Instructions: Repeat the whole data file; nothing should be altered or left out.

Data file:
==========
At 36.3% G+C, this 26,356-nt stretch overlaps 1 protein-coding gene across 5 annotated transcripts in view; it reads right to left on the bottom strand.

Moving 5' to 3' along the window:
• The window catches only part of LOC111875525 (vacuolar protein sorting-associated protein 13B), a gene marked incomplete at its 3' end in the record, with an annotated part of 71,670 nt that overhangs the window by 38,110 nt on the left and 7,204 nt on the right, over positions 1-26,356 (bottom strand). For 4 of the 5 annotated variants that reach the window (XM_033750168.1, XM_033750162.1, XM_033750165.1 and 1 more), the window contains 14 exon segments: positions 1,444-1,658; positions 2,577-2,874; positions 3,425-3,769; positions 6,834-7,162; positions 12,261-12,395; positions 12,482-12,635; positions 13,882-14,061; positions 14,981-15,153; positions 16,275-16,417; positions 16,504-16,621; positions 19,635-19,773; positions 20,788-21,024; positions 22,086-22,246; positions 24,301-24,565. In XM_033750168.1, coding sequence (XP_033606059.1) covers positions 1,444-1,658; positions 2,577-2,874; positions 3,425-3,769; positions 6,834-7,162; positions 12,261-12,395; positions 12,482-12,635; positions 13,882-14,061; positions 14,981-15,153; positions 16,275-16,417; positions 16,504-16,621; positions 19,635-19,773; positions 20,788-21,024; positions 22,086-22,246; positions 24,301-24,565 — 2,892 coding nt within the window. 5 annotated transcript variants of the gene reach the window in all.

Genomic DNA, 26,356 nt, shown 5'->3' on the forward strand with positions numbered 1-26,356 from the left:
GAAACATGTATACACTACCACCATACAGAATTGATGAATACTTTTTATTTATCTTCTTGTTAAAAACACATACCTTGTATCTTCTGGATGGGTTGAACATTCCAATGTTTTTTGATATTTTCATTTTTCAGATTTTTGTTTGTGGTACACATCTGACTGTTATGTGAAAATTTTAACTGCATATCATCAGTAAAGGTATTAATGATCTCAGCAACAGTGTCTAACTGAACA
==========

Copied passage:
At 36.3% G+C, this 26,356-nt stretch overlaps 1 protein-coding gene across 5 annotated transcripts in view; it reads right to left on the bottom strand.

Moving 5' to 3' along the window:
• The window catches only part of LOC111875525 (vacuolar protein sorting-associated protein 13B), a gene marked incomplete at its 3' end in the record, with an annotated part of 71,670 nt that overhangs the window by 38,110 nt on the left and 7,204 nt on the right, over positions 1-26,356 (bottom strand). For 4 of the 5 annotated variants that reach the window (XM_033750168.1, XM_033750162.1, XM_033750165.1 and 1 more), the window contains 14 exon segments: positions 1,444-1,658; positions 2,577-2,874; positions 3,425-3,769; positions 6,834-7,162; positions 12,261-12,395; positions 12,482-12,635; positions 13,882-14,061; positions 14,981-15,153; positions 16,275-16,417; positions 16,504-16,621; positions 19,635-19,773; positions 20,788-21,024; positions 22,086-22,246; positions 24,301-24,565. In XM_033750168.1, coding sequence (XP_033606059.1) covers positions 1,444-1,658; positions 2,577-2,874; positions 3,425-3,769; positions 6,834-7,162; positions 12,261-12,395; positions 12,482-12,635; positions 13,882-14,061; positions 14,981-15,153; positions 16,275-16,417; positions 16,504-16,621; positions 19,635-19,773; positions 20,788-21,024; positions 22,086-22,246; positions 24,301-24,565 — 2,892 coding nt within the window. 5 annotated transcript variants of the gene reach the window in all.

Genomic DNA, 26,356 nt, shown 5'->3' on the forward strand with positions numbered 1-26,356 from the left:
GAAACATGTATACACTACCACCATACAGAATTGATGAATACTTTTTATTTATCTTCTTGTTAAAAACACATACCTTGTATCTTCTGGATGGGTTGAACATTCCAATGTTTTTTGATATTTTCATTTTTCAGATTTTTGTTTGTGGTACACATCTGACTGTTATGTGAAAATTTTAACTGCATATCATCAGTAAAGGTATTAATGATCTCAGCAACAGTGTCTAACTGAACA